My wife having lived in Anfield before moving a few miles to start our own home in Croxteth Park. We are both British and live in Liverpool but fell in love with New York through cinema and tv.
My great grandad’s used to sail on the White Star Line RMS Adriatic in the 30′s and tell my grandfather tales of New York. He unfortunately never got to go in his lifetime.
If I can recommend anything for a travelling Liverpool fan to do whilst in New York, it’s to travel on the Staten Island Ferry. A trip on the ferry from lower Manhattan to Staten Island has breathtaking views of the city, Brooklyn and the Statue of Liberty.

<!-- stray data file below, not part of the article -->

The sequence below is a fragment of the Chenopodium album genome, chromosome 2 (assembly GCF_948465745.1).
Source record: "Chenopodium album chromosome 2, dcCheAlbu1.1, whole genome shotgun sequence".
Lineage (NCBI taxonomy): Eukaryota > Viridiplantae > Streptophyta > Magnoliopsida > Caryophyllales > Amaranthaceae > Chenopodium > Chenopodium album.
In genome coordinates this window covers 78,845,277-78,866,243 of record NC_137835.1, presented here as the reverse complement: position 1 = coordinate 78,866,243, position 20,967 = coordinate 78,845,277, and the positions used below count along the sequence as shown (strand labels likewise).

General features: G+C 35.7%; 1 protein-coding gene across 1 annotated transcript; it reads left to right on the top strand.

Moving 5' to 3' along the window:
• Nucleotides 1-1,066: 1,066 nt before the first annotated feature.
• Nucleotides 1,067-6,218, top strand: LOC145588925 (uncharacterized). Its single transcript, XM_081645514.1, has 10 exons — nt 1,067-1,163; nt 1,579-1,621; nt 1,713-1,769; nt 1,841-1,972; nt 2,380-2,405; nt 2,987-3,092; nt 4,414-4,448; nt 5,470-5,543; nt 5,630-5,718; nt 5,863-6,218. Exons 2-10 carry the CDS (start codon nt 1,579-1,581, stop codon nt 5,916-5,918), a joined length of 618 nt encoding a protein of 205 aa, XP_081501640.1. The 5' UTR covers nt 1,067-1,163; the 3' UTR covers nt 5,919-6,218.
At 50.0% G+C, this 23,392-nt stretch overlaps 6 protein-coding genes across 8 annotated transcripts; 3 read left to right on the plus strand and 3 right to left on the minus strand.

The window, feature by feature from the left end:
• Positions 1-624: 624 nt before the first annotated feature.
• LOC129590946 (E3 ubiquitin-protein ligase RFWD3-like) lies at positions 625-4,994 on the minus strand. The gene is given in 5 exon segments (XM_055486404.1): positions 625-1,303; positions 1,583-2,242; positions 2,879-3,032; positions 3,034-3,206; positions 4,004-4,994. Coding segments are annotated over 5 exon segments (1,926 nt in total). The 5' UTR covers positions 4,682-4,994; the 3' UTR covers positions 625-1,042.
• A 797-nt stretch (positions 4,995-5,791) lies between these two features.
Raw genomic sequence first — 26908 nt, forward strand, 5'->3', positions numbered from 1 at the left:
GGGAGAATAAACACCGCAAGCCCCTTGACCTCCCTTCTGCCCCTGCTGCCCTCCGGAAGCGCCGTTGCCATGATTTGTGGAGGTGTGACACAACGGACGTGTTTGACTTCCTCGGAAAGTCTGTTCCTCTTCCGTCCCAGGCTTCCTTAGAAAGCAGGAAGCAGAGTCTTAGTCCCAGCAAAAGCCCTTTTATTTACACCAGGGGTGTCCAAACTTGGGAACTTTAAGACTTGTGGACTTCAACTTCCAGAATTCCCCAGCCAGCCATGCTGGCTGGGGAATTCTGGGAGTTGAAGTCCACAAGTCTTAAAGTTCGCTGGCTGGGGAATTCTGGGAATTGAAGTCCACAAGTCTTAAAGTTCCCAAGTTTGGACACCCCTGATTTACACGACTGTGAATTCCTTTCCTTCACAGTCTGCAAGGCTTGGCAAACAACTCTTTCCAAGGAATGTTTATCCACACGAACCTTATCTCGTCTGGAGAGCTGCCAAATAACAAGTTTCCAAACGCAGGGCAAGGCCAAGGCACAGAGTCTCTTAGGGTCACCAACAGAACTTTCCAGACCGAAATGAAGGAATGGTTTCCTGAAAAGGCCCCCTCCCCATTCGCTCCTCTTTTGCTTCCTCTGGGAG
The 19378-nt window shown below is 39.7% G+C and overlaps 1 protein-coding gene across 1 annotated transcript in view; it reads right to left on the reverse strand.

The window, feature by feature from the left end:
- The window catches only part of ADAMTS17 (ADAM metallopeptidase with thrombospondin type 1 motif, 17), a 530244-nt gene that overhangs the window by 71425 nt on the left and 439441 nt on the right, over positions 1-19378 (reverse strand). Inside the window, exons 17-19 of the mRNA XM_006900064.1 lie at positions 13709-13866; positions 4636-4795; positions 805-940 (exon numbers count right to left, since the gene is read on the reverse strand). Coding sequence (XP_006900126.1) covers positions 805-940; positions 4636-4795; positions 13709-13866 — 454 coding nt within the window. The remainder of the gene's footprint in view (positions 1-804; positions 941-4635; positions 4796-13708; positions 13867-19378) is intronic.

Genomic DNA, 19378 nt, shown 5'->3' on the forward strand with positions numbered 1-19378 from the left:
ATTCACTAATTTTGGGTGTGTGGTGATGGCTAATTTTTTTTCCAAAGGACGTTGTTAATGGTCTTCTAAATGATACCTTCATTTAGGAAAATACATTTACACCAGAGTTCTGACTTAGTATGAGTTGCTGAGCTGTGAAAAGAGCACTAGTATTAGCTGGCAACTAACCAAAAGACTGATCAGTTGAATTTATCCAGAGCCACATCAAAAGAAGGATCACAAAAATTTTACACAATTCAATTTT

When at Staten Island hop straight back on the ferry, grab a beer from the bar and stand at the front of the vessel. You will travel back over to Manhattan on near enough the same route my grandfathers took as they entered the city. And the best part about it is; it’s completely free to travel. America is of course the land of the free and home of the brave.
And as you approach the skyscrapers, the warm sun glistening on panes of glass and reflecting onto your face, be it 1930 or 2014 you will feel a world of opportunity present itself to you. Be that on the streets of New York, or ’round the fields of Anfield Road.
Sriram Satish ()